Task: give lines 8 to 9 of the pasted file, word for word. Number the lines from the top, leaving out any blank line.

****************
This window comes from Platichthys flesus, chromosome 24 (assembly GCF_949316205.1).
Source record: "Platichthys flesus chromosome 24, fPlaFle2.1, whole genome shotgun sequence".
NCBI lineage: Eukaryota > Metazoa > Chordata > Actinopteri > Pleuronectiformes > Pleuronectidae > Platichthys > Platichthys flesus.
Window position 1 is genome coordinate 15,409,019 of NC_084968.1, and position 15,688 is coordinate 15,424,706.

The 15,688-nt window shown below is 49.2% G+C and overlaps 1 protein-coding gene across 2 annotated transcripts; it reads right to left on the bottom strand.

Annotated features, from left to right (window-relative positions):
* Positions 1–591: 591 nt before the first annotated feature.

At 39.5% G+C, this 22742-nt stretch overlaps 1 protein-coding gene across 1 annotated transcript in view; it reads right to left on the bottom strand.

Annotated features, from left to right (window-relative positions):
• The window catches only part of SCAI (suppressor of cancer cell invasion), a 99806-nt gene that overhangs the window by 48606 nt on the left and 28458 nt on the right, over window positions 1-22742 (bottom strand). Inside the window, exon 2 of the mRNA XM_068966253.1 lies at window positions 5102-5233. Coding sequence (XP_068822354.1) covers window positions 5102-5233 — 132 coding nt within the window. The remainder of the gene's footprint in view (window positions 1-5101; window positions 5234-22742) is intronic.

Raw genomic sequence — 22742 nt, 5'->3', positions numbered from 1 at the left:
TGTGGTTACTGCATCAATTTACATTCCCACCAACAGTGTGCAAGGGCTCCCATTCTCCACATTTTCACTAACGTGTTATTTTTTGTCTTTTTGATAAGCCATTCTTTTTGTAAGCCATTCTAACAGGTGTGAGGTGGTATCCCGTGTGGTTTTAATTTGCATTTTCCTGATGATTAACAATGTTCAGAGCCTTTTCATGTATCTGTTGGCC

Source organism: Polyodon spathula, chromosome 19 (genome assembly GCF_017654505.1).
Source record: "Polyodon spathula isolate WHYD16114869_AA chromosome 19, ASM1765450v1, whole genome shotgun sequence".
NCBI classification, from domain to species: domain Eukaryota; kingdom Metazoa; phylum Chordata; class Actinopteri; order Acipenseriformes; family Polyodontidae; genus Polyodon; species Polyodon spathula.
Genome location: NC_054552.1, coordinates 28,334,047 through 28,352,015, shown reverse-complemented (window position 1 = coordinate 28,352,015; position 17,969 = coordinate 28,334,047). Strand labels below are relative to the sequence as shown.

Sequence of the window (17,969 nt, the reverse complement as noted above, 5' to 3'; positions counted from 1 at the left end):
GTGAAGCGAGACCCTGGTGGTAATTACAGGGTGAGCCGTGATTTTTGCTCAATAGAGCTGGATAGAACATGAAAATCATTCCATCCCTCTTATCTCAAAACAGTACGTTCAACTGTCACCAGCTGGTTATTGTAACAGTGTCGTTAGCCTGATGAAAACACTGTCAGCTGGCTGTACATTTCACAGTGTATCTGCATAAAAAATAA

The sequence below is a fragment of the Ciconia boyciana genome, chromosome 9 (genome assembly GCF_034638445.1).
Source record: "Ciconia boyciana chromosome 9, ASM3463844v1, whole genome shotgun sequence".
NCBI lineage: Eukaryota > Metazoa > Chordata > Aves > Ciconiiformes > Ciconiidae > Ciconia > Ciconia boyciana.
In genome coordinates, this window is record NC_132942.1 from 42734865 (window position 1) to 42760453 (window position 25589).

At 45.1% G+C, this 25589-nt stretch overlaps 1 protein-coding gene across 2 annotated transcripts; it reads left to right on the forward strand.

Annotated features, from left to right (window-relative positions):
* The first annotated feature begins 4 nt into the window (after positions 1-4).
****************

At 39.5% G+C, this 22742-nt stretch overlaps 1 protein-coding gene across 1 annotated transcript in view; it reads right to left on the bottom strand.

Annotated features, from left to right (window-relative positions):